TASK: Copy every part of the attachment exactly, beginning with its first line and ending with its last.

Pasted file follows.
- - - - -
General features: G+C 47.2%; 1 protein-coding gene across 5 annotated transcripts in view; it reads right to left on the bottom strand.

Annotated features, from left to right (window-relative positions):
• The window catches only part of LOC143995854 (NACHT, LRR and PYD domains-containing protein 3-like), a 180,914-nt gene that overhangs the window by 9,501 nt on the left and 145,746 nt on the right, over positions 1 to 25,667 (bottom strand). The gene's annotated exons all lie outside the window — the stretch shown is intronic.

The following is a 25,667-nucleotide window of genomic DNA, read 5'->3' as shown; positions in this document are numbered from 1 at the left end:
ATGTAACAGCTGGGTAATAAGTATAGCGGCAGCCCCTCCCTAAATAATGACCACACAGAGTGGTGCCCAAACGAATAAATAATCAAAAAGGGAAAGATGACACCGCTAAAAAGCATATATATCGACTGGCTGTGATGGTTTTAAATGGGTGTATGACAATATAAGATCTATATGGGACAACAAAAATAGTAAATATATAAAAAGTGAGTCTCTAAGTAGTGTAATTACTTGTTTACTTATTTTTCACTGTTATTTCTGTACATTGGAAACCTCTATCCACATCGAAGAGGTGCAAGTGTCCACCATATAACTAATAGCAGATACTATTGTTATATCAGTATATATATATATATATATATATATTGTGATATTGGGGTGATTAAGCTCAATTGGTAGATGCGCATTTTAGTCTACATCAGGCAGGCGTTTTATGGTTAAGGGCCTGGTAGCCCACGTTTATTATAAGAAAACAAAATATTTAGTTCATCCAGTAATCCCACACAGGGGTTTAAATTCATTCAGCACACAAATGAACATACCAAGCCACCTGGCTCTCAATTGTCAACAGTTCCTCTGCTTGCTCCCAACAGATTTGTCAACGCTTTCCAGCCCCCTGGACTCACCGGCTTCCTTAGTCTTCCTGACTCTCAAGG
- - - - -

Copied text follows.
General features: G+C 47.2%; 1 protein-coding gene across 5 annotated transcripts in view; it reads right to left on the bottom strand.

Annotated features, from left to right (window-relative positions):
• The window catches only part of LOC143995854 (NACHT, LRR and PYD domains-containing protein 3-like), a 180,914-nt gene that overhangs the window by 9,501 nt on the left and 145,746 nt on the right, over positions 1 to 25,667 (bottom strand). The gene's annotated exons all lie outside the window — the stretch shown is intronic.

The following is a 25,667-nucleotide window of genomic DNA, read 5'->3' as shown; positions in this document are numbered from 1 at the left end:
ATGTAACAGCTGGGTAATAAGTATAGCGGCAGCCCCTCCCTAAATAATGACCACACAGAGTGGTGCCCAAACGAATAAATAATCAAAAAGGGAAAGATGACACCGCTAAAAAGCATATATATCGACTGGCTGTGATGGTTTTAAATGGGTGTATGACAATATAAGATCTATATGGGACAACAAAAATAGTAAATATATAAAAAGTGAGTCTCTAAGTAGTGTAATTACTTGTTTACTTATTTTTCACTGTTATTTCTGTACATTGGAAACCTCTATCCACATCGAAGAGGTGCAAGTGTCCACCATATAACTAATAGCAGATACTATTGTTATATCAGTATATATATATATATATATATATATTGTGATATTGGGGTGATTAAGCTCAATTGGTAGATGCGCATTTTAGTCTACATCAGGCAGGCGTTTTATGGTTAAGGGCCTGGTAGCCCACGTTTATTATAAGAAAACAAAATATTTAGTTCATCCAGTAATCCCACACAGGGGTTTAAATTCATTCAGCACACAAATGAACATACCAAGCCACCTGGCTCTCAATTGTCAACAGTTCCTCTGCTTGCTCCCAACAGATTTGTCAACGCTTTCCAGCCCCCTGGACTCACCGGCTTCCTTAGTCTTCCTGACTCTCAAGG